By Sharon Geltner
“One man is dead. The life of another is at stake. I urge you to deliberate honestly and thoughtfully. If there is a reasonable doubt — then you must bring me a verdict of ‘not guilty.‘”
The judge’s instructions open Twelve Angry Men, the classic American drama by Reginald Rose, set in a dingy conference room in 1954. The Palm Beach Dramaworks production is so successful the theater has extended its run, adding three more performances, ending Dec. 29.
The plot: can one man sway a jury deliberating the fate of a 16-year-old charged with Murder One, knifing his father in the chest? Mandatory death sentence. And the vote for the electric chair must be 12-0.
PBD’s scenic designer, Victor A. Becker, realistically evokes the Eisenhower era with a scuffed wooden table, burnt-out light bulb, mismatched chairs, late afternoon sunlight filtered through slats and a view of the Woolworth Building as thunderclouds gather on the hottest day of the year.
One juror predicts they’ll be home in time for dinner. Another says he can attend the Yankees-Cleveland game at 8 pm. A lone juror says the boy deserves at least five minutes of talk.
There’s no air conditioning and one broken fan. The men remove their gray suit jackets and blot their faces with handkerchiefs. A wall clock runs on real time.
The guard locks them in.
PBD chose this play because of its relevance. However, this 68-year-old play goes beyond trends — it is actually literature, with deep insights into human nature and social justice. It will be relevant generations from now, as will the 1957 movie starring Henry Fonda and Lee J. Cobb.
Every PBD actor rises to the level of the high-quality script. All frequent performers at PBD, everyone gave excellent performances, building tension for the entire 90 minutes. They listened intently and their facial expressions signaled which way their vote might go. Then some exploded, shouting threats and stabbing the table with knives. The audience was riveted.
Standouts include PBD’s producing artistic director William Hayes, who played Juror 3 (the “last angry man.”) Hayes has directed 50 productions for the company but hasn’t performed in many years and hadn’t appeared on this particular stage.
Rob Donohoe, Juror 10, was also exceptional. His character may seem the most revanchist, which may make him the most current. He comes across as QAnon, except more articulate and coherent. After he shouts, “Get them before they get us!” he collapses into a chair. His hand twitches and he is trembling.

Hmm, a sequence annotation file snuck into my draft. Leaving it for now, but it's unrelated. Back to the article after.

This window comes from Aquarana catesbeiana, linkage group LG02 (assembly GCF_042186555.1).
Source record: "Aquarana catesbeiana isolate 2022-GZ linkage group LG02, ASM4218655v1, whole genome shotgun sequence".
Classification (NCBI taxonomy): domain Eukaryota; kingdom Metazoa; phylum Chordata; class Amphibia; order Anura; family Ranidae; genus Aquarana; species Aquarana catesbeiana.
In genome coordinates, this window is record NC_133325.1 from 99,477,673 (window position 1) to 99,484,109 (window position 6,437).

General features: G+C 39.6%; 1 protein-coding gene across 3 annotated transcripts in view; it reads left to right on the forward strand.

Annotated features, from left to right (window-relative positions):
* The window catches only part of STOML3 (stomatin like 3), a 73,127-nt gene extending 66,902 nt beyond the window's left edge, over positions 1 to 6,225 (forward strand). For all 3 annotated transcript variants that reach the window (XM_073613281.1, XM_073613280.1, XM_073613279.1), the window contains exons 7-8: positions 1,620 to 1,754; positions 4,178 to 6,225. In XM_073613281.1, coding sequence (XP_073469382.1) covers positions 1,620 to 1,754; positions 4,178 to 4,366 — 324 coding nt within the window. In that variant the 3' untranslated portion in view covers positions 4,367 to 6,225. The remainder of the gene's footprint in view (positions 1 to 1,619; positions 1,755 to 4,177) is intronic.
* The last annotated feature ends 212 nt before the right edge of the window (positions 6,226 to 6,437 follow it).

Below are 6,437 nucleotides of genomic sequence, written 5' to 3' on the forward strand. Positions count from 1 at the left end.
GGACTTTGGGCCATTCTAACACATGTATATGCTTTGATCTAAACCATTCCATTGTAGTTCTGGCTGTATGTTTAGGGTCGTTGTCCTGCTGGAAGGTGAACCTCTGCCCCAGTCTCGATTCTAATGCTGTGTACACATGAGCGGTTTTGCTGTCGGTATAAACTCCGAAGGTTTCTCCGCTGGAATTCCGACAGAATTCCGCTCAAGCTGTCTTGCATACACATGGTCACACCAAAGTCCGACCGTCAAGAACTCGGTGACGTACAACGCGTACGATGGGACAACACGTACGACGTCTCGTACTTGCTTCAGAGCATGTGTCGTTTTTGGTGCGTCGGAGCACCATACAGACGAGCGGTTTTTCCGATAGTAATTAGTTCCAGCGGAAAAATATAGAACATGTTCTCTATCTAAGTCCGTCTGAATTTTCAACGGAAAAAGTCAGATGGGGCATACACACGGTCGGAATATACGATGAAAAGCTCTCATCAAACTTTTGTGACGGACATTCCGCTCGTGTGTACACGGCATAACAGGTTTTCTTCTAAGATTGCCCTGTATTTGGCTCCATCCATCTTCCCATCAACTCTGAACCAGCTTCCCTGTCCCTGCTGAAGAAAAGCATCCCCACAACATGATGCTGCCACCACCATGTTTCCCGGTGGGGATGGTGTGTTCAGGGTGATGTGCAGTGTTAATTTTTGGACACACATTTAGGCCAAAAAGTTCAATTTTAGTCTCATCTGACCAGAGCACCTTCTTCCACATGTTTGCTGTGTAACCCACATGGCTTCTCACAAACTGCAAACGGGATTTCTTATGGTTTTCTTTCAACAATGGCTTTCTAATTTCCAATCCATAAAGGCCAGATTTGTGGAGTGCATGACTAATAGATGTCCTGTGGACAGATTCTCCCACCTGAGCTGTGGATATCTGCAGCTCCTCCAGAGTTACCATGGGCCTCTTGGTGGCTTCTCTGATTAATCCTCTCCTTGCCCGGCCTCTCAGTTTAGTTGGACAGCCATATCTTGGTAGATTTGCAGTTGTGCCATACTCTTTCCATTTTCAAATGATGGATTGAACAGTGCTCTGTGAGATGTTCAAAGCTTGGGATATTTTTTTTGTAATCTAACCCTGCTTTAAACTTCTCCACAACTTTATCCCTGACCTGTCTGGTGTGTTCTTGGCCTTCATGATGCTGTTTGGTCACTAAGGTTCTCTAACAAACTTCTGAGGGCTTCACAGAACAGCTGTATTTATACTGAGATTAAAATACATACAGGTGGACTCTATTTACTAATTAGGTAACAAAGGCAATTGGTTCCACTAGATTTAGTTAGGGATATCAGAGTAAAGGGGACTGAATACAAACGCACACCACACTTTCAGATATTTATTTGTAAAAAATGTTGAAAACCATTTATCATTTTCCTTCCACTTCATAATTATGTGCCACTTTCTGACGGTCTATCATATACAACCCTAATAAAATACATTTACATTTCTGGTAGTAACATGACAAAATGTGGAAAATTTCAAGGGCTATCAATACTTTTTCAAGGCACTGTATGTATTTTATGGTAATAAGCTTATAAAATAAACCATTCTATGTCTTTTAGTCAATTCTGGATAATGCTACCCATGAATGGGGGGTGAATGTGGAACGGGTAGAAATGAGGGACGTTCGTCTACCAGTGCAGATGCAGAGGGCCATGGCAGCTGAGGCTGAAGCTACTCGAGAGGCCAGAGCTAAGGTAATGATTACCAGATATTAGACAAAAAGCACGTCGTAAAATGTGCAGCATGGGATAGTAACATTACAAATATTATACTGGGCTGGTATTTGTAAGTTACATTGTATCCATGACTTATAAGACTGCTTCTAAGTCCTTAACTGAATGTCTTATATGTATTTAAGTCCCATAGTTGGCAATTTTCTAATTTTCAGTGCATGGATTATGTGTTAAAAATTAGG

With rage? Strong emotions? Or is it that he loudly and publicly expressed his darkest, innermost emotions and may feel shame or regret?
The audience can only guess.
But critics assume they know. The typical thinking is that our generation is much more enlightened and improved than those gone by. That is true in terms of expanding jury service from a dozen white men to people from all walks of life. (In Twelve Angry Men, a juror who grew up in a slum provides crucial knowledge on knife fights and stab wounds.)
There may be one college degree in the 1954 jury that included of a stockbroker, watchmaker, owner of three-garage body shops, “marmalade salesman,” architect, messenger service owner and assistant high school football coach (and no influencers, data analysts, publicists, school administrators, politicians, lawyers or college professors.)
But have we really improved? How would Rose write a legal drama today?
Nowadays, Juror 10 could post his views online anonymously from the comfort of his home and potentially reach an audience of millions.
And in 2022, many jurors have existed mostly via screens (video games, social media, remote work – if they are employed.) They are often uncomfortable making eye contact and speaking face to face. Imagine strenuous debate and controversy among people who rarely interact with other human beings in real life.
And what if a juror mispronounced someone’s name, then triggered a viral shaming? Just the threat of negative tweets by strangers, which could cost him his job and reputation and perhaps home and family, would be enough to inhibit frank dialogue.
And how would Rose write for 21st-century jurors? Two cases would present a huge challenge for him:
The jury that recently spared the life of the Parkland school shooter who had pleaded guilty to murdering 17 (and shooting another 17.) After a three-month trial, a holdout stopped debate when declaring she would never vote for execution because the shooter had a mental illness.
As a juror exclaims in Twelve Angry Men, “Psychiatry. What a racket! I wouldn’t give a nickel for a psychiatrist to testify.”
And what would Rose make of the Baltimore jury who apparently didn’t deliberate much when teenaged Adnan Syed was jailed for killing his ex-girlfriend? In that case, it took a true crime podcast and an HBO series to create enough pressure to free him.
Rose was inspired to write Twelve Angry Men by his own stint on jury duty in New York in 1954. “It was a manslaughter case, and we got into this terrific, furious, eight-hour argument in the jury room,” he recalled.
In the meantime, PBD has extended the play by three performances that it predicts will sell out. Get your ticket for December 28-9.
TWELVE ANGRY MEN runs through Dec. 29 at Palm Beach Dramaworks, 201 Clematis St., West Palm Beach. Call 561-514-4042 or visit www.palmbeachdramaworks.org.
Sharon Geltner is the author of Charity Bashed, a Palm Beach mystery, available on Amazon.